The Effects of Religion on the Brain
Both praying and meditating are associated with decreased activity in the parietal lobes; which are responsible for the processing of temporal and spatial orientation.
No matter each person’s religious beliefs (or lack of them, for that matter); one can’t deny that the effects of religion on the brain must be interesting to learn about. In fact, some religious beliefs are based on scientific facts that can be measured accurately.
There have been plenty of pieces of work on the effects of praying on a person’s well-being. There have been various investigations in the field of neurotheology (the neuroscience of theological belief). Actually, they’ve made some surprising discoveries that can change the way in which we understand spirituality.
For example, investigations have shown how religious belief can increase life expectancy and help better cope with illness. This is something most of us have seen at least once. On the other hand, some scientists suggest that religious experiences activate the same brain circuits as sex and drugs.
Now, interestingly enough, some effects of religion on the brain can be measured accurately. Neurotechnology has made interesting discoveries revolving this topic.
“Just as a candle cannot burn without fire, men cannot live without a spiritual life.”
The conflict between two networks in the brain
The perceived conflict between religion and science has been standing for decades now; from lectures in ancient Greek pantheons to discussions in Internet forums. Professor Jack and other collaborators conducted a study at the University of L’Aquila. In it, they concluded that the origin of this collision actually begins as a conflict between two brain networks.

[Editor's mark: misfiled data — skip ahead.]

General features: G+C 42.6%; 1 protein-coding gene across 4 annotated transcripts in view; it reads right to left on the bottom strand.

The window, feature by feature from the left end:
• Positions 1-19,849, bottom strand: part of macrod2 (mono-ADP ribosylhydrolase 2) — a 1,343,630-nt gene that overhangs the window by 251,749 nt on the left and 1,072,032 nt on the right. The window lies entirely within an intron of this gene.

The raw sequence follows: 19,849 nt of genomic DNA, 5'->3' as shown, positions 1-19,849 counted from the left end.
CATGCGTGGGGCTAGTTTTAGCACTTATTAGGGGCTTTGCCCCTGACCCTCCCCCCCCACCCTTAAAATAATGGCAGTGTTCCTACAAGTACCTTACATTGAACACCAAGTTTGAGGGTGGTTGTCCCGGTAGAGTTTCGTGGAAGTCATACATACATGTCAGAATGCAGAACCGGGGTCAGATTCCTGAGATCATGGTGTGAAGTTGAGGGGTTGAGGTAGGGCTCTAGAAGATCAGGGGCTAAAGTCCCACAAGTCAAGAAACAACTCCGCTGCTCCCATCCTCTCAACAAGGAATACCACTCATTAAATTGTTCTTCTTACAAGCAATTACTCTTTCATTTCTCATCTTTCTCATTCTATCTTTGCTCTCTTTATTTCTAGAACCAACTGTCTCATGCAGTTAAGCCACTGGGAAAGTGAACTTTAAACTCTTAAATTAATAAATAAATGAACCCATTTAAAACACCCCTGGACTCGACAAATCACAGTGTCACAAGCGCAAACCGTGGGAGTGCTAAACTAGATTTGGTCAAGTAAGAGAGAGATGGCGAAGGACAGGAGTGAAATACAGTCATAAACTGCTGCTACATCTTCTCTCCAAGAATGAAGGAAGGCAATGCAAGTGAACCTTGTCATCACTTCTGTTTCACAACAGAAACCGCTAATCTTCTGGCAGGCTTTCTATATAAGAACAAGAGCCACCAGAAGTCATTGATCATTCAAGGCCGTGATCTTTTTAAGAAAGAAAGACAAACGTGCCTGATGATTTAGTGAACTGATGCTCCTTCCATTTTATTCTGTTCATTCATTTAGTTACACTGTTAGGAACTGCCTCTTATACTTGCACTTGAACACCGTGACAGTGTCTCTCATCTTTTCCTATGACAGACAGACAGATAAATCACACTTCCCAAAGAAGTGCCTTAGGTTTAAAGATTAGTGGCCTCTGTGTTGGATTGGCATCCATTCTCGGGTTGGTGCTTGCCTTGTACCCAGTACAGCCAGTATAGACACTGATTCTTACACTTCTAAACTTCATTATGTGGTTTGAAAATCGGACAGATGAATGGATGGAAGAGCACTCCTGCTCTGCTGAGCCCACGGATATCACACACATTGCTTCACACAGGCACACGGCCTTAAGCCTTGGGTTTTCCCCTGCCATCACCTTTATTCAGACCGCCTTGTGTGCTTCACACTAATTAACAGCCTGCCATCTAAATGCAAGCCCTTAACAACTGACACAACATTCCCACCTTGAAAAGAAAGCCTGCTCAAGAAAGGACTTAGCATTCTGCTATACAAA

This is what the study found. On one hand, those who saw religion as an essential part of their lives seemed to suppress the brain network used for analytical thinking, and instead, they used the network in charge of empathic thinking.
On the other, however, those who didn’t follow religion seemed to have suppressed their empathic thinking in favor of analytic thinking.
According to this piece of research, it’s difficult for these two networks to balance themselves since they ‘face’ each other very frequently while working. However, researchers say that in neither of these ways of thinking can one find the answer to the world’s biggest questions.
Our own nature has allowed us to explore our experiences using both ways of thinking. According to the authors of the study, understanding the interaction between these two thought patterns could complement both.
Religion and the brain circuits of reward processing
A recent study from the University of Utah stated that religion can activate the same brain reward circuits as sex, drugs, and other addictive activities. The study explored how brain networks activate when a follower of religion goes through a deeply spiritual experience.
The researchers examined the brains of 19 young Mormons using a functional MRI scanner. When they asked the participants if and to what extent were they “feeling the spirit”, those who reported more intense spiritual feelings showed greater activity in the bilateral nucleus accumbens.